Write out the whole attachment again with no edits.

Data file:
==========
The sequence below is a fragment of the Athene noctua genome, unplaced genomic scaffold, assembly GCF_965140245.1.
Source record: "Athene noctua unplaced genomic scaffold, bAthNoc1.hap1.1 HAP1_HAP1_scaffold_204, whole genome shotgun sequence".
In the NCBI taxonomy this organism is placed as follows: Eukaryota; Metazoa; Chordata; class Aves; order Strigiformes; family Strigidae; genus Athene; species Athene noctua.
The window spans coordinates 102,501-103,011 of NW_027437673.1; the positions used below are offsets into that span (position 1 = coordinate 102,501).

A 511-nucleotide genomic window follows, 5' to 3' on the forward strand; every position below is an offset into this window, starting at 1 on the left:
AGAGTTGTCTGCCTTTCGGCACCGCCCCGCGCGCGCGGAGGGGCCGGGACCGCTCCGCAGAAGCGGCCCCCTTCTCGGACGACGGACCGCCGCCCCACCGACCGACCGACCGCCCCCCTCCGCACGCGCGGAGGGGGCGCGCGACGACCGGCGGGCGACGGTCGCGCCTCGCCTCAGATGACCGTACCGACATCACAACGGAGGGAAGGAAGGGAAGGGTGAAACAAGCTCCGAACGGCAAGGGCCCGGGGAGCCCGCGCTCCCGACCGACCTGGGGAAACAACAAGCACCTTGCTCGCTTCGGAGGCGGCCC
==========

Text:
The sequence below is a fragment of the Athene noctua genome, unplaced genomic scaffold, assembly GCF_965140245.1.
Source record: "Athene noctua unplaced genomic scaffold, bAthNoc1.hap1.1 HAP1_HAP1_scaffold_204, whole genome shotgun sequence".
In the NCBI taxonomy this organism is placed as follows: Eukaryota; Metazoa; Chordata; class Aves; order Strigiformes; family Strigidae; genus Athene; species Athene noctua.
The window spans coordinates 102,501-103,011 of NW_027437673.1; the positions used below are offsets into that span (position 1 = coordinate 102,501).

A 511-nucleotide genomic window follows, 5' to 3' on the forward strand; every position below is an offset into this window, starting at 1 on the left:
AGAGTTGTCTGCCTTTCGGCACCGCCCCGCGCGCGCGGAGGGGCCGGGACCGCTCCGCAGAAGCGGCCCCCTTCTCGGACGACGGACCGCCGCCCCACCGACCGACCGACCGCCCCCCTCCGCACGCGCGGAGGGGGCGCGCGACGACCGGCGGGCGACGGTCGCGCCTCGCCTCAGATGACCGTACCGACATCACAACGGAGGGAAGGAAGGGAAGGGTGAAACAAGCTCCGAACGGCAAGGGCCCGGGGAGCCCGCGCTCCCGACCGACCTGGGGAAACAACAAGCACCTTGCTCGCTTCGGAGGCGGCCC